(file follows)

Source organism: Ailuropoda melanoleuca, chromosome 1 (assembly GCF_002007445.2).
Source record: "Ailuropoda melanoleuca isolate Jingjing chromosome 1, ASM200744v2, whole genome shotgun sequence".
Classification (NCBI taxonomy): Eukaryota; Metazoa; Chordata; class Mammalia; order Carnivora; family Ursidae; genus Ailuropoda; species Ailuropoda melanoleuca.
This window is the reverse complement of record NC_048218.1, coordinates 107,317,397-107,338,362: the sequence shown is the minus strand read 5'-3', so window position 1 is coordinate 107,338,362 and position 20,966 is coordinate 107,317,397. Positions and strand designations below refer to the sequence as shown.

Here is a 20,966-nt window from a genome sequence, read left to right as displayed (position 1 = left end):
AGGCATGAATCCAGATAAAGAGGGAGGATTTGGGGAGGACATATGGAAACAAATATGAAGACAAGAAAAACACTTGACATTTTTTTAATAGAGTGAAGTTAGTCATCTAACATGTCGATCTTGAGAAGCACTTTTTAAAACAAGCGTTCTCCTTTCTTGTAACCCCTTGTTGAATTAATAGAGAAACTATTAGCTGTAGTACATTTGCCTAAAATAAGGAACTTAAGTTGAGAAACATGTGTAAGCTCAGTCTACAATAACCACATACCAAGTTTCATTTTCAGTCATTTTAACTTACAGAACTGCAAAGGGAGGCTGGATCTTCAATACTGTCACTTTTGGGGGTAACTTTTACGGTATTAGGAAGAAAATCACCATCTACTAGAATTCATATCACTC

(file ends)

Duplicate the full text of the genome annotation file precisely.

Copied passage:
Source organism: Ailuropoda melanoleuca, chromosome 1 (assembly GCF_002007445.2).
Source record: "Ailuropoda melanoleuca isolate Jingjing chromosome 1, ASM200744v2, whole genome shotgun sequence".
Classification (NCBI taxonomy): Eukaryota; Metazoa; Chordata; class Mammalia; order Carnivora; family Ursidae; genus Ailuropoda; species Ailuropoda melanoleuca.
This window is the reverse complement of record NC_048218.1, coordinates 107,317,397-107,338,362: the sequence shown is the minus strand read 5'-3', so window position 1 is coordinate 107,338,362 and position 20,966 is coordinate 107,317,397. Positions and strand designations below refer to the sequence as shown.

Here is a 20,966-nt window from a genome sequence, read left to right as displayed (position 1 = left end):
AGGCATGAATCCAGATAAAGAGGGAGGATTTGGGGAGGACATATGGAAACAAATATGAAGACAAGAAAAACACTTGACATTTTTTTAATAGAGTGAAGTTAGTCATCTAACATGTCGATCTTGAGAAGCACTTTTTAAAACAAGCGTTCTCCTTTCTTGTAACCCCTTGTTGAATTAATAGAGAAACTATTAGCTGTAGTACATTTGCCTAAAATAAGGAACTTAAGTTGAGAAACATGTGTAAGCTCAGTCTACAATAACCACATACCAAGTTTCATTTTCAGTCATTTTAACTTACAGAACTGCAAAGGGAGGCTGGATCTTCAATACTGTCACTTTTGGGGGTAACTTTTACGGTATTAGGAAGAAAATCACCATCTACTAGAATTCATATCACTC